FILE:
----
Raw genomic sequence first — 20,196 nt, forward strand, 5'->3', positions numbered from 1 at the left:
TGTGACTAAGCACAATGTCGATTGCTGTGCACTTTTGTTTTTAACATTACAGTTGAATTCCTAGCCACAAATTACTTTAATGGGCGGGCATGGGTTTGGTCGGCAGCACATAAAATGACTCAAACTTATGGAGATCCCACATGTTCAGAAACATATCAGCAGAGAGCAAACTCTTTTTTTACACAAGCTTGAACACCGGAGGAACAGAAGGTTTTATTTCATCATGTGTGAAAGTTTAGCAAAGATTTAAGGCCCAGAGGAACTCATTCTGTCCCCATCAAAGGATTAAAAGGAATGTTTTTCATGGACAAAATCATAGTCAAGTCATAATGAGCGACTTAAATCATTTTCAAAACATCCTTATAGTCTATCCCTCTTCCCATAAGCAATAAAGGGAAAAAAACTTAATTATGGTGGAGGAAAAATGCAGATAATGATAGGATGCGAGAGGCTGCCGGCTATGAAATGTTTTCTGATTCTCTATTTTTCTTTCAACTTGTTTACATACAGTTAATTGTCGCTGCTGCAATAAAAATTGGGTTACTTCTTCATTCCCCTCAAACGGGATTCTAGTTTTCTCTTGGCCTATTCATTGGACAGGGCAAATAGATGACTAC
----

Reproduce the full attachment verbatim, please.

Raw genomic sequence first — 20,196 nt, forward strand, 5'->3', positions numbered from 1 at the left:
TGTGACTAAGCACAATGTCGATTGCTGTGCACTTTTGTTTTTAACATTACAGTTGAATTCCTAGCCACAAATTACTTTAATGGGCGGGCATGGGTTTGGTCGGCAGCACATAAAATGACTCAAACTTATGGAGATCCCACATGTTCAGAAACATATCAGCAGAGAGCAAACTCTTTTTTTACACAAGCTTGAACACCGGAGGAACAGAAGGTTTTATTTCATCATGTGTGAAAGTTTAGCAAAGATTTAAGGCCCAGAGGAACTCATTCTGTCCCCATCAAAGGATTAAAAGGAATGTTTTTCATGGACAAAATCATAGTCAAGTCATAATGAGCGACTTAAATCATTTTCAAAACATCCTTATAGTCTATCCCTCTTCCCATAAGCAATAAAGGGAAAAAAACTTAATTATGGTGGAGGAAAAATGCAGATAATGATAGGATGCGAGAGGCTGCCGGCTATGAAATGTTTTCTGATTCTCTATTTTTCTTTCAACTTGTTTACATACAGTTAATTGTCGCTGCTGCAATAAAAATTGGGTTACTTCTTCATTCCCCTCAAACGGGATTCTAGTTTTCTCTTGGCCTATTCATTGGACAGGGCAAATAGATGACTAC